With few demands on gardener's time, impatiens turns out to be annual hit

May 29, 1993|By Ann Egerton | Ann Egerton,Contributing Writer

If you're planting impatiens in your garden this spring, you're not alone. The flower is the hottest seller at the Country Plant Store, a wholesale nursery on East Joppa Road, says owner Bud Gahs. "And why not? It's trouble-free."

Mr. Gahs says impatiens "blooms its head off," comes in an array of great colors and sizes, from elfin (very small and low to the ground) up to about 2 feet, and is free of bugs and disease. "Not much bothers them," says Mr. Gahs, "but they need a lot of water and they don't like the cold. One hard frost will knock them out."

The most demanding gardener can't complain about that, nor about their tendency to wilt in all-day summer sun, for at about $2.50 for a pack of six (more in individual pots), thriving from late spring until fall, that's a lot of bloom for the buck. Lately some strains have been bred that have greater tolerance of the sun. Impatiens plants thrive in pots, window boxes, hanging baskets and in the ground and are the only annual that blooms vigorously in the shade. They are easy to transplant (with a ball of soil), often reseed themselves and have a tendency to form a rounded mound as they grow, so they always have a tidy look. They don't last long as cut flowers.

Bobbie Radebaugh, who works at the family-owned Radebaugh's nursery in Towson, adds that they make a most satisfactory house plant. "I remember impatiens when I began working at Radebaugh's 52 years ago," she says. Gerrard Mowdrey, chief horticulturist at Cylburn, saw them for the first time in a park in Gettysburg over 20 years ago, but they "were leggier and didn't bloom as profusely as the ones we grow now right here at Cylburn's and at Rash Field." Mrs. Radebaugh claims that geraniums edge out impatiens in sales at the nursery, but Jane Alling at the Pennsylvania Horticultural Society says that the impatiens, a perennial in the tropics, passed the petunia as this region's favorite bedding annual in the early '80s.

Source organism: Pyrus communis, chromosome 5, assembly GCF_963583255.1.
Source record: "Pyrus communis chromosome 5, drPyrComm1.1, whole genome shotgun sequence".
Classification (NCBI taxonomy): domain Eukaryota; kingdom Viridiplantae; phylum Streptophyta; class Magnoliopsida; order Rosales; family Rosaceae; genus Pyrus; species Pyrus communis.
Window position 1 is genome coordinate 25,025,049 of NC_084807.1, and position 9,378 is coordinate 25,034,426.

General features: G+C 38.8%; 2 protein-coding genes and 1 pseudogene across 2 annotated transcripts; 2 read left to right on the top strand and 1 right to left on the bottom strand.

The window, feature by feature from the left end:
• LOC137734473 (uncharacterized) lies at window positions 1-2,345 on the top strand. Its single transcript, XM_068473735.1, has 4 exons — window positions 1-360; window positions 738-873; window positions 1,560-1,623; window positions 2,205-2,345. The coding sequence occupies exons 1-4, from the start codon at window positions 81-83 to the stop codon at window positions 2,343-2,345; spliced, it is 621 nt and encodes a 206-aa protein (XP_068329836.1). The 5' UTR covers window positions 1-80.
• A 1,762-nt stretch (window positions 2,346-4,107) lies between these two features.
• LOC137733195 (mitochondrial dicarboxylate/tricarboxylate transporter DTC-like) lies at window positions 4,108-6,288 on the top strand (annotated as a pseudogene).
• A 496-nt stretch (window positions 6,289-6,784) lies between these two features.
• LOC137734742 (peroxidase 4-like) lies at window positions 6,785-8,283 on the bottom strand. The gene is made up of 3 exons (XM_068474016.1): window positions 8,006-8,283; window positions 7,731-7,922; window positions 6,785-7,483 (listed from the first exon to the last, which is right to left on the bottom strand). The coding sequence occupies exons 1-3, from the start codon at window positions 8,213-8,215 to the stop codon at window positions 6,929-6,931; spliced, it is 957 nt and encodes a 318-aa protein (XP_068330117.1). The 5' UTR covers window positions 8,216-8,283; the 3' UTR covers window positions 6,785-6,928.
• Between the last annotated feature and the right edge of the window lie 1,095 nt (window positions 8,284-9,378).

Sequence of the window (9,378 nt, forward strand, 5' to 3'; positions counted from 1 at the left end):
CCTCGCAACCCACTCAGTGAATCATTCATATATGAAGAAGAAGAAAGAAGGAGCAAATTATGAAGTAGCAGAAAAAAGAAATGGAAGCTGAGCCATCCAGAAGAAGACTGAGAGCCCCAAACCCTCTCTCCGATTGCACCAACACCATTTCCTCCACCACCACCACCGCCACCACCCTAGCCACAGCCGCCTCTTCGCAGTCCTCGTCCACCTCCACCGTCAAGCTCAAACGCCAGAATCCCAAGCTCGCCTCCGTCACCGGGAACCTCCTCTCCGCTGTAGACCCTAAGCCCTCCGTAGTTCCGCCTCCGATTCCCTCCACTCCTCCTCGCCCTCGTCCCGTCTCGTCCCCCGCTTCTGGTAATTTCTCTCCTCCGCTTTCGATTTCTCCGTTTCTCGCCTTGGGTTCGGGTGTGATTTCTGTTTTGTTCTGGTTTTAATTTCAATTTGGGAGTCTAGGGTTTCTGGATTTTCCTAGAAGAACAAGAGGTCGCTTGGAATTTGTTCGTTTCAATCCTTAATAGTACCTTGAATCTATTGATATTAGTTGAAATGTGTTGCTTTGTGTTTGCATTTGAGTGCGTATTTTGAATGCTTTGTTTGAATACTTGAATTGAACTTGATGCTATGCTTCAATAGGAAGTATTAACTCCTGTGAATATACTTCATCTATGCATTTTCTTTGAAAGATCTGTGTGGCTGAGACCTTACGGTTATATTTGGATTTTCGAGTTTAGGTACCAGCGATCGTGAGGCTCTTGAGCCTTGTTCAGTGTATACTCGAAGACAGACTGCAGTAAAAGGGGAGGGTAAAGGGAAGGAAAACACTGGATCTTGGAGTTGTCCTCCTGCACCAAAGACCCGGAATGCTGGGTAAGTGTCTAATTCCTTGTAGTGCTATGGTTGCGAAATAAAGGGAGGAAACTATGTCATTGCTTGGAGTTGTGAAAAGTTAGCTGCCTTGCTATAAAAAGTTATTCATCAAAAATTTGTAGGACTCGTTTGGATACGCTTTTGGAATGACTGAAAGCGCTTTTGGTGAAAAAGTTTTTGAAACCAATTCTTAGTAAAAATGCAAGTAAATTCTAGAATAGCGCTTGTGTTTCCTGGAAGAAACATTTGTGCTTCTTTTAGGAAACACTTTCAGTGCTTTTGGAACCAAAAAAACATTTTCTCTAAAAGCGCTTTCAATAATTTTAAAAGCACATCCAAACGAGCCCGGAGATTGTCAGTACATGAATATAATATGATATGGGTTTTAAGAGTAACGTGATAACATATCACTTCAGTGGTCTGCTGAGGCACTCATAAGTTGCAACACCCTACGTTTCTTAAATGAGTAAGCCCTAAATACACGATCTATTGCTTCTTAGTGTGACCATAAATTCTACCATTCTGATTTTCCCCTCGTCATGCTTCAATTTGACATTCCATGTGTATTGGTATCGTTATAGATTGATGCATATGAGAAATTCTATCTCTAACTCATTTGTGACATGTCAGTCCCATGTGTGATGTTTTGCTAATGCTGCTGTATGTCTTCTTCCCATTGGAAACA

Gardeners rave that unlike other annuals, such as petunias and zinnias, impatiens blooms don't have to be cut off. "The blossoms drop off very discreetly when they die, and that's that," observes Ruxton gardener Barbara Hansen. But as the plant gets older and more established, a seedpod often forms after the petals drop from a flower. As the pod gets larger, its skin becomes a little translucent and the slightest touch makes it explode, sending seeds every which way. Wild relatives jewelweed and touch-me-not behave the same way.

The characteristic of the seedpod's seeming eagerness to spread its seeds is why the plant is called impatiens, James Underwood Crockett explains in the Time/Life "Encyclopedia of Gardening: Annuals" (impatiens is Latin for impatient). He adds that it's a little harder to explain why the flower is also called Patient Lucy.

Tracing the origins of impatiens was like deciphering the Rosetta stone. Jerry Rafats at the National Agricultural Library in Beltsville said there are about 600 species of impatiens in the world, scattered around Europe, Asia, Indonesia, Africa and Madagascar. About six are indigenous to North and Central America. According to Ms. Alling, there are two species of impatiens, which is a genus of the Balsaminaceae family. (You do remember your high school botany, don't you?) One is balsamina, also called lady-slipper or garden balsam, which was introduced in North America from the East Indies and which is not in great demand. Their blooms run up the stem. The other is wallerana, the flower that has become such a garden staple in just the last 10 or 12 years, which used to be broken up into two subspecies, sultanii and holstii. A third subspecies also under the heading of wallerana is called peter siana and is wild, such as the variety jewelweed. Sultana is a traditional name for impatiens; it's what many think is the original pink one with five petals, a spur behind the flower and alternate smooth serrated leaves. Holstii are the other colors of hybrids that have been produced. "When people ask us for sultanii we know they want impatiens," says Mrs. Radebaugh.

Impatiens were introduced into Europe in 1896 from Zanzibar, an island off the east coast of Africa that is now a part of Tanzania. (The New Guinea impatiens, with its exotically colored foliage, comes from western Africa and requires many hours of sun a day to bloom.) It's thought that impatiens were introduced into this country about a year after they were introduced into Europe, since Americans and Europeans exchanged plants actively even then.

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